Some of the competition’s more outlandish records come from before the modern era. For example, it’s overwhelmingly unlikely that the record for the biggest victory in any round of the competition will ever be surpassed. Lancashire’s Preston North End beat Hyde 26-0 in a First Round clash in 1887. Another record which sure never to be overturned is the attendance set at the 1923 FA Cup Final.
The game, between Bolton and West Ham United, saw around 300,000 spectators pile in to the old Wembley Stadium. Bolton won 2-0 but it was events off the pitch that made the first final held at Wembley Stadium so remarkable. The crowd was so gigantic that supporters were forced to vacate the stands and pile on to the pitch. Thankfully, there were no fatalities due to the heroics of the iconic white horse which became synonymous with the FA Cup and has passed into English footballing mythos.
One of the most endearing aspects of the FA Cup is that its format, in theory, puts all its teams on a level playing field.
This romantic setup makes possible what are known as ‘giant killings’, when one team of relatively small stature beats another, much larger team. There have been countless giant killings in FA Cup history.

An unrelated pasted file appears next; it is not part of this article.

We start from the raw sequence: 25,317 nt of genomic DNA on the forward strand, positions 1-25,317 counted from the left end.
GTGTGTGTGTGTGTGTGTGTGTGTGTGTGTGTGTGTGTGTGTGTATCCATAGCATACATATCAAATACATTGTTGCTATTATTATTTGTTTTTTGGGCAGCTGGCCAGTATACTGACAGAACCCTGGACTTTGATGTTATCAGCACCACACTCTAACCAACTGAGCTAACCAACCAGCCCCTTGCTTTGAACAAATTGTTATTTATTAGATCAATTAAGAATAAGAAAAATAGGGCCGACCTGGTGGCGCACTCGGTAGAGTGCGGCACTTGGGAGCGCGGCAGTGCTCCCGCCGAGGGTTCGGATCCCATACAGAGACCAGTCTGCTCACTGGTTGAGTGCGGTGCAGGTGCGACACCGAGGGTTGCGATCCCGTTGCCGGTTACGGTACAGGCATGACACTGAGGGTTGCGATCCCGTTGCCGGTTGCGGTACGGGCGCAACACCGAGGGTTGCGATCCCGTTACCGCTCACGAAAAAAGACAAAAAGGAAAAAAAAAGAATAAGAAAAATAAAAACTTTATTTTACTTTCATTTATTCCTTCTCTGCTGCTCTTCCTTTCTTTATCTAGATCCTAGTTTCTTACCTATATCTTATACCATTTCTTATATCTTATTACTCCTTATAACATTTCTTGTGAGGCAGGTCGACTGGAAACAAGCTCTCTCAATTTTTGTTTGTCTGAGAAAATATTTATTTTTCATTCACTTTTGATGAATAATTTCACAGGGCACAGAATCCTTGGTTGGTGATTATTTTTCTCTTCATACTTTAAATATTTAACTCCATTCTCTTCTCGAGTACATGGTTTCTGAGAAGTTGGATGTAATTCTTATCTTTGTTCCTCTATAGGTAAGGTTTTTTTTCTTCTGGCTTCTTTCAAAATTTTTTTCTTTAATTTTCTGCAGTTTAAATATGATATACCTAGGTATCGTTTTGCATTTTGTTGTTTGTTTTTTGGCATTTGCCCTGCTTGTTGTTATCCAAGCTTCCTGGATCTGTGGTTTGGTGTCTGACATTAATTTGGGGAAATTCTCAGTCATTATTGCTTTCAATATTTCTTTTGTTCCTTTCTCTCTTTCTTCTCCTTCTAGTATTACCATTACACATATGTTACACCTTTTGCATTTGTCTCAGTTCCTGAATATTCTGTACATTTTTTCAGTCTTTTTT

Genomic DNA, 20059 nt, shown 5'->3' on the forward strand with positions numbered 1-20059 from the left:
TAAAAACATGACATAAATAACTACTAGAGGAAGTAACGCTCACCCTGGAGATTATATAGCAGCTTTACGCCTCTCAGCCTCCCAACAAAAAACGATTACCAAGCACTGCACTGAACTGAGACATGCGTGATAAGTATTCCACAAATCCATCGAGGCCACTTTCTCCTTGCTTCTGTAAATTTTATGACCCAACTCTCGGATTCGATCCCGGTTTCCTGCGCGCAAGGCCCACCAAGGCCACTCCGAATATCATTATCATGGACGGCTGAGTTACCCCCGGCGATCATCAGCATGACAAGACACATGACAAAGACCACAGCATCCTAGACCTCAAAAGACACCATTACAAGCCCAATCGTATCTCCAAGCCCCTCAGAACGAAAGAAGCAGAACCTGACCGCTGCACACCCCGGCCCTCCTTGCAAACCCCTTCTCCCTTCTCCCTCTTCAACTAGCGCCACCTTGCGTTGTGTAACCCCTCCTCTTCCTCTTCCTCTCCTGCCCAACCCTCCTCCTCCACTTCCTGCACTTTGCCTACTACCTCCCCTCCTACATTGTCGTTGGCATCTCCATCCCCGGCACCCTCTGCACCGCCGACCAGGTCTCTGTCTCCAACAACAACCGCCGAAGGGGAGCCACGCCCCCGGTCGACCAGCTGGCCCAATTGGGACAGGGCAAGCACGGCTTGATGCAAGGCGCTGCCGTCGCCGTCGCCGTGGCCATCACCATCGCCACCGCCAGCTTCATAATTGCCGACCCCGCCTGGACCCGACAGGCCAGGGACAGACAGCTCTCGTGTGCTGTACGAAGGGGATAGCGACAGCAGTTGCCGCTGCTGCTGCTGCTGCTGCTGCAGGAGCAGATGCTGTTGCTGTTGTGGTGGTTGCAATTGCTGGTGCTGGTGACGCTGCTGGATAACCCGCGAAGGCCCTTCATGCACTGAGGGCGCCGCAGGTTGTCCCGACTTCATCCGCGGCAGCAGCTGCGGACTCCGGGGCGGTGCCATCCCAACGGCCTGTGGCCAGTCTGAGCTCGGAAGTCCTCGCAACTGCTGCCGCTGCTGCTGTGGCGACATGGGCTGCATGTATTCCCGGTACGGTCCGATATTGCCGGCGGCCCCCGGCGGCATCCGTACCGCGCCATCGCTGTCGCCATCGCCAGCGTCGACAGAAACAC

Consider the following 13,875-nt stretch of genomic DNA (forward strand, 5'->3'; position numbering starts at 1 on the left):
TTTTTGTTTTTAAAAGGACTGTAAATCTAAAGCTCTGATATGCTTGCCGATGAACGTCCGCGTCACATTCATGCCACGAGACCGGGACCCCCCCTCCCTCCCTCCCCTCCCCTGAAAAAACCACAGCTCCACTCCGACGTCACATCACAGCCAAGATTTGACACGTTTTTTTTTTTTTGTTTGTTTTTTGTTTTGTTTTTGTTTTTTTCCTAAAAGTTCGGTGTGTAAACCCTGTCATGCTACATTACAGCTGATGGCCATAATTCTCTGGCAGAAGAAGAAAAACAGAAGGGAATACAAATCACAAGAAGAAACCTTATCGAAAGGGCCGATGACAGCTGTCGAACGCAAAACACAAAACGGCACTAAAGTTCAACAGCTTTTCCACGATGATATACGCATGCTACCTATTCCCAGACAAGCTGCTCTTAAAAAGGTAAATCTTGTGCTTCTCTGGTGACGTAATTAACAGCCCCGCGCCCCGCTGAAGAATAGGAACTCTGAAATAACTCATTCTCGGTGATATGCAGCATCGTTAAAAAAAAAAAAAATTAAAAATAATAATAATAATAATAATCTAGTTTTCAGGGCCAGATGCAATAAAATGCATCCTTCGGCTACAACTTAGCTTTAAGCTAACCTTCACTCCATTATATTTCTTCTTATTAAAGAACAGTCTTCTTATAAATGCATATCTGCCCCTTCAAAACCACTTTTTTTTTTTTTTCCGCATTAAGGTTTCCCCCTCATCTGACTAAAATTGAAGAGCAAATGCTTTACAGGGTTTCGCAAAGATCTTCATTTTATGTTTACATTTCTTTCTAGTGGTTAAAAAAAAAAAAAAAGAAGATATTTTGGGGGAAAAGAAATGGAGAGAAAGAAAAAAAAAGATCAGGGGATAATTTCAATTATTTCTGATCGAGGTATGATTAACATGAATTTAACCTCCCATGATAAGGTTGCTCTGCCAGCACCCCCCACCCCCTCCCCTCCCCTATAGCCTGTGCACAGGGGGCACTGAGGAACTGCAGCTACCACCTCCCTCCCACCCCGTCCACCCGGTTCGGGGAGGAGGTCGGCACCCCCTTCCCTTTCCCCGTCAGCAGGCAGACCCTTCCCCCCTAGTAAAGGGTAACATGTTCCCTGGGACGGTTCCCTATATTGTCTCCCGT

Most recently, a giant killing of enormous proportions took place at Burnley’s Turf Moore as National League Lincoln City beat the Premier League home side curtesy of a last-minute winner scored by Sean Ragget. Another one of the great upsets in living memories came, not over the course of a single game but rather two teams’ respective cup runs culminating in the reaching the final. In 2008, Cardiff City became the last non-Premier League team to reach the final stage of the competition when they faced Harry Redknapp’s Portsmouth.
Portsmouth themselves, while a Premier League team at the time, were no big-wigs. The final is therefore considered to have been a clash between the two massive underdogs. Portsmouth were the eventual victors on this occasion.
So that’s the history, but what about this year’s FA Cup? Well, the competition began on the 10th of August 2019 with the extra-preliminary qualifying rounds. There were five more rounds of qualifying which took place between the 24th of August and the 19th of October. Finally, the FA Cup will truly get underway with the First Round Proper on the 8th of November 2019 with League One and League Two clubs joining the action.
FA CUP Final 2020 will be held on the 23rd of May
After this round of fixtures, the draw for the Second Round Proper will take place on the 11th of November with the first fixtures to be played on the 29th of November. And then, after the draw on the 2nd of December, Championship and Premier League clubs will join the fray in the Third Round Proper with the first fixtures to be played on the 3rd of January. After the third round, there are three more rounds before the remaining teams face off in the semi-finals at Wembley Stadium with the first game played on the 18th of April. This year’s FA CUP final will be held on the 23rd of May, 2020.